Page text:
This is the testimony given by John when the Jews sent priests and Levites from Jerusalem to ask him, ‘Who are you?’ He confessed and did not deny it, but confessed, ‘I am not the Messiah.’ And they asked him, ‘What then? Are you Elijah?’ He said, ‘I am not.’ ‘Are you the prophet?’ He answered, ‘No.’ Then they said to him, ‘Who are you? Let us have an answer for those who sent us. What do you say about yourself?’ He said,
John in John's gospel is not the locust eating, wilderness dweller spoken of by the other gospel writers. John is most simply - the witness. He is the voice, he says.
He testifies to the light. Testify - as in a court of law. Testify - as one does of one's conversion experience. Testify - as a witness gives proof or evidence.
In John's gospel there is no narration of Jesus' baptism. There is no cousin to cousin encounter teased out for us to see Jesus entering the water or to imagine John taking Jesus' hand to baptize him. No, in John's gospel there is only John's testimony to what happened. "I saw the Spirit descending from heaven like a dove and it remained on him."
I grew up in a "testimony" culture. I was bred a Bapticostal, a mix of American Baptist and Assembly of God. The first time I learned about testimonies, I was taught there three simple steps: who I was before I met Jesus, what happenstance brought Jesus into my life, and what change has Jesus brought to my life. It's interesting to note that John's testimony has three components to as well: who John believes Jesus is, how John came to recognize who Jesus was, and a statement of witness to who Jesus is.
There is for sure a little bit of John's discovery process in this testimony but the bulk of his testimony is about Jesus. Jesus is the Lamb of God who takes away the sins of the world. I would not have recognized it had I not been told about the dove that would come from heaven. And the dove did come from heaven - so again I say - this is the Son of God.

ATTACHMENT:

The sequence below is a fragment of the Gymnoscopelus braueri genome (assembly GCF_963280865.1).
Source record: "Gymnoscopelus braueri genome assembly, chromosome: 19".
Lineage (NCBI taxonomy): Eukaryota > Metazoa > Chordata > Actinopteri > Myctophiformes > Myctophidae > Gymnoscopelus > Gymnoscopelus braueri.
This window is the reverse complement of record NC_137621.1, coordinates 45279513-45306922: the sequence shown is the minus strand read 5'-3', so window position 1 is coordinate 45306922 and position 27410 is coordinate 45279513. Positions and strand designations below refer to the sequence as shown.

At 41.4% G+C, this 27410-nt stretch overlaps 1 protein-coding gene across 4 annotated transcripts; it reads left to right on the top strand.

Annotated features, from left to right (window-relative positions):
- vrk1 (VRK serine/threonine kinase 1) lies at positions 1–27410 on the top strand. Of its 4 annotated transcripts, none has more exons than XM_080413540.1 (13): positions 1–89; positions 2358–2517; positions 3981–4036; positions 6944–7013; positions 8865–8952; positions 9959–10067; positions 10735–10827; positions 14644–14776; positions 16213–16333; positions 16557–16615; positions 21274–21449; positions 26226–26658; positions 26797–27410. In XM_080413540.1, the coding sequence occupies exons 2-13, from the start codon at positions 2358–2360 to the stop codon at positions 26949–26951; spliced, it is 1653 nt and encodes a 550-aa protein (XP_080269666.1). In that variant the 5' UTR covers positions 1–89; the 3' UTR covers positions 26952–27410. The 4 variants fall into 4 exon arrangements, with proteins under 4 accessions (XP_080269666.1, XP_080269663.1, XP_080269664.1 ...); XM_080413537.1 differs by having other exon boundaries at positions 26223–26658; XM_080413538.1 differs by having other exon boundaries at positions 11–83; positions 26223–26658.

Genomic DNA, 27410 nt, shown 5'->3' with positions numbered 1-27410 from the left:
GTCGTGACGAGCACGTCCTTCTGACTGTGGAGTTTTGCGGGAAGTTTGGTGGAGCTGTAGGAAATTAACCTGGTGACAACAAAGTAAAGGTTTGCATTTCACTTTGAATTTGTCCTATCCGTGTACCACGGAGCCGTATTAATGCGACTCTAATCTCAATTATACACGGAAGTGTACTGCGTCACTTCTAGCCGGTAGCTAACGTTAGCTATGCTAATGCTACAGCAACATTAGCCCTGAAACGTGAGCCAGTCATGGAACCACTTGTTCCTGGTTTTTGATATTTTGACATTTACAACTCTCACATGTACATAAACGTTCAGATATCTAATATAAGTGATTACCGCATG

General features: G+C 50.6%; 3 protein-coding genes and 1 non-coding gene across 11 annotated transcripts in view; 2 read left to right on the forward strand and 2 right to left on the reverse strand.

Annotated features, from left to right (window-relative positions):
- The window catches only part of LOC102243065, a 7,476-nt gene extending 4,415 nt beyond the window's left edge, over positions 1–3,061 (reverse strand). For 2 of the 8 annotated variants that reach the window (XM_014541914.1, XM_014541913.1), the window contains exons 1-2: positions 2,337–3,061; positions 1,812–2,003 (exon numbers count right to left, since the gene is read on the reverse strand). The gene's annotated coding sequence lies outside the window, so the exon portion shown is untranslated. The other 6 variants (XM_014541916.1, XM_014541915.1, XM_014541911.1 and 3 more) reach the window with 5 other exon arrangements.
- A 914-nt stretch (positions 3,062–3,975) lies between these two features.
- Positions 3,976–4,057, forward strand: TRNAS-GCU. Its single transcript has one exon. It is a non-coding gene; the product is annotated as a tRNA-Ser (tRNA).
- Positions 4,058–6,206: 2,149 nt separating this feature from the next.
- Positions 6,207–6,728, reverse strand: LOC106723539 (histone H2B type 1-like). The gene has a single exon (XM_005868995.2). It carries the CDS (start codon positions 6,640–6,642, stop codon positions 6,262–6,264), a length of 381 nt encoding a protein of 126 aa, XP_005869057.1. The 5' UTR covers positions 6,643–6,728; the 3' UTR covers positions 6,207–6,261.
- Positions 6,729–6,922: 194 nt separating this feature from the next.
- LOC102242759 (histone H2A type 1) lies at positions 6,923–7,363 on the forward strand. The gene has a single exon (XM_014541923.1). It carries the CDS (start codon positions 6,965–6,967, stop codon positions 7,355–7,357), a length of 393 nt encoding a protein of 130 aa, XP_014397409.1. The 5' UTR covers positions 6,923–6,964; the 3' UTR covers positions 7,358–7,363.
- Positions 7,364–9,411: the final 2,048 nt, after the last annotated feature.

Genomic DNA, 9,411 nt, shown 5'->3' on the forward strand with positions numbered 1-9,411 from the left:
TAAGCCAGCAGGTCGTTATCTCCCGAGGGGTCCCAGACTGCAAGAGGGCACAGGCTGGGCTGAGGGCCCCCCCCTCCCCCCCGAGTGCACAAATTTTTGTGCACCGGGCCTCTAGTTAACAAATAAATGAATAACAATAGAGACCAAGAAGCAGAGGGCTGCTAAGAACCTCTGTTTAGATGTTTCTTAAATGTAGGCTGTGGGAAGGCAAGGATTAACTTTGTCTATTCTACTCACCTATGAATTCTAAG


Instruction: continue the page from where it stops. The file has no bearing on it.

The second time I learned about giving testimonies, I was taught that a testimony shouldn't be more than week old. In other words, what I know or have experienced of God's movement in my life should be "fresh." God is always doing something and I should always be on the lookout for what God is doing - and then of course always ready to testify to what I have seen.
Here is a forensic drawing of what Jesus' face may have looked like. Forensic science would say that the most recent memory would produce the best forensic drawing or the best testimony. Certainly laying claim to what happened to me when I was 14 that resulted in me recognizing who Jesus was is an old memory at this point. And the Jesus I knew when I was 14 is not the same Jesus I know today.
For example, the Jesus I understood at 14 was primarily interested in taking away my sin, my individual sin. But the Jesus that John speaks of and the one I am more familiar with at this time in my life speaks of the Lamb of God who takes away the sin of the world. The cosmic, global separation that we may feel is not a reality. Jesus reveals God to us. Just as the writer indicated in the earlier verses, no one has ever seen God. But Jesus has revealed God to us.
For me, the Greek poem at the beginning of the book transitions with this portion about John the Baptist and it sets the stage for us to consider how God is revealed. A testimony is all about revelation. And in our 21st century sensibilities, we often shy away from testifying to the light. After all, can we really say for sure that God has done something, is doing something? Don't statements like that set us apart as some holier than thou persona? Why would people believe that we know something about God that maybe they don't?
This journey of revelation in the Book of John begins with one's personal testimony.
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